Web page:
It is possible the master cylinder is shot.
If it were good before, with a full pedal, Then suddenly it was going to the floor, the piston traveled into the "not used" portion of the cylinder (maybe it's not smooth inside anymore/ buildup/ basically 'barnacles' eating on the rubber piston) (OR NOT!)
If you let it run out of juice in the master cylinder, it still may have air trapped in it. As I showed in the previous answer, 2 people can "Bench Bleed" on the vehicle. I really like this method! The tubes and adapters needed are cheap at an auto parts store. No need in pumping fast. I sorta pinch the tubes with my fingers sorta like a 'check valve' (fluid/ air out into the reservoir-won't back up). This makes it go faster! (the air can only come out, not move back and forth in the tube) This back pressure usually resulted in blowing the tubes off of the adapters. EZ fix! Wrap 2-3 wraps of string tight over the tubing, over the adapter.
There may be better videos on you tube, I liked this one (in previous answer)
Another possibility for a low pedal/ a pedal needing 1/ 1-1/2/ 2 pumps to get it high and tight each time it's used, may be the brake shoes need adjusting closer to the drum. Sometimes the self adjusters get dirty/ rusty and quit adjusting. You may have to replace/ remove and clean/ or use your brake spoon to get 'em closer to the drum surface.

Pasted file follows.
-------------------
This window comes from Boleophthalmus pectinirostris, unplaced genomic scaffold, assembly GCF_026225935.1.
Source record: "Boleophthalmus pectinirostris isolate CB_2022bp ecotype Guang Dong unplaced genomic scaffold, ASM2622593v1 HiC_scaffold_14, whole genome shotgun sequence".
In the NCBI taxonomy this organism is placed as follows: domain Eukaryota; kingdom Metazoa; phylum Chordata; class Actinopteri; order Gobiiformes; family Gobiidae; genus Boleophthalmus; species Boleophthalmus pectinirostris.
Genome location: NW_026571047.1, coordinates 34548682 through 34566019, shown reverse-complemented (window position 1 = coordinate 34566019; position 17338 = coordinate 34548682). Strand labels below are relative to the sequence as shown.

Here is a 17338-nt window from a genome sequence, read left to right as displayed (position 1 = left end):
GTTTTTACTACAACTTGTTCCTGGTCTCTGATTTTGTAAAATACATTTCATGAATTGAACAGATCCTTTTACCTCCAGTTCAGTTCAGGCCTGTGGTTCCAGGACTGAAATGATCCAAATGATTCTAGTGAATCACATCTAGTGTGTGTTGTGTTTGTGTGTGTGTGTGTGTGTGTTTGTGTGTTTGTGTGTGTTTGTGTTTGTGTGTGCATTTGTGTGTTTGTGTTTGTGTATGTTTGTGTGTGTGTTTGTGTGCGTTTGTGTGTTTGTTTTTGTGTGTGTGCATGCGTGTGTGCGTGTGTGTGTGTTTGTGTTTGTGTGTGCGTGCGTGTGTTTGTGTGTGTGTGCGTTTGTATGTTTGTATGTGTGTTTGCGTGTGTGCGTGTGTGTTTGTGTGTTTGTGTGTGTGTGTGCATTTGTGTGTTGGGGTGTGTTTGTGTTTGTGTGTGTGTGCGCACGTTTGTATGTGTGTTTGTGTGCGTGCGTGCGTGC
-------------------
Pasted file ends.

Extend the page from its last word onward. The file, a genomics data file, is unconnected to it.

What happens is the 1st pump may take you closer to the floor. This gets the shoes to the drum (pushing a lot of brake fluid to travel that far) The quick pump, which gives you the higher pedal (2nd pump) now only used a little fluid, as you "grabbed it" before the brake shoe springs could have time to shove the brake fluid back into the master cylinder from the 1st pump. Adjusted out properly only uses a little fluid to move the shoes just a little bit, resulting in a higher pedal all of the time. Calipers on the front end do not have this kinda problem.
Did I make this understandable?
Thursday, October 20th, 2016 AT 7:46 PM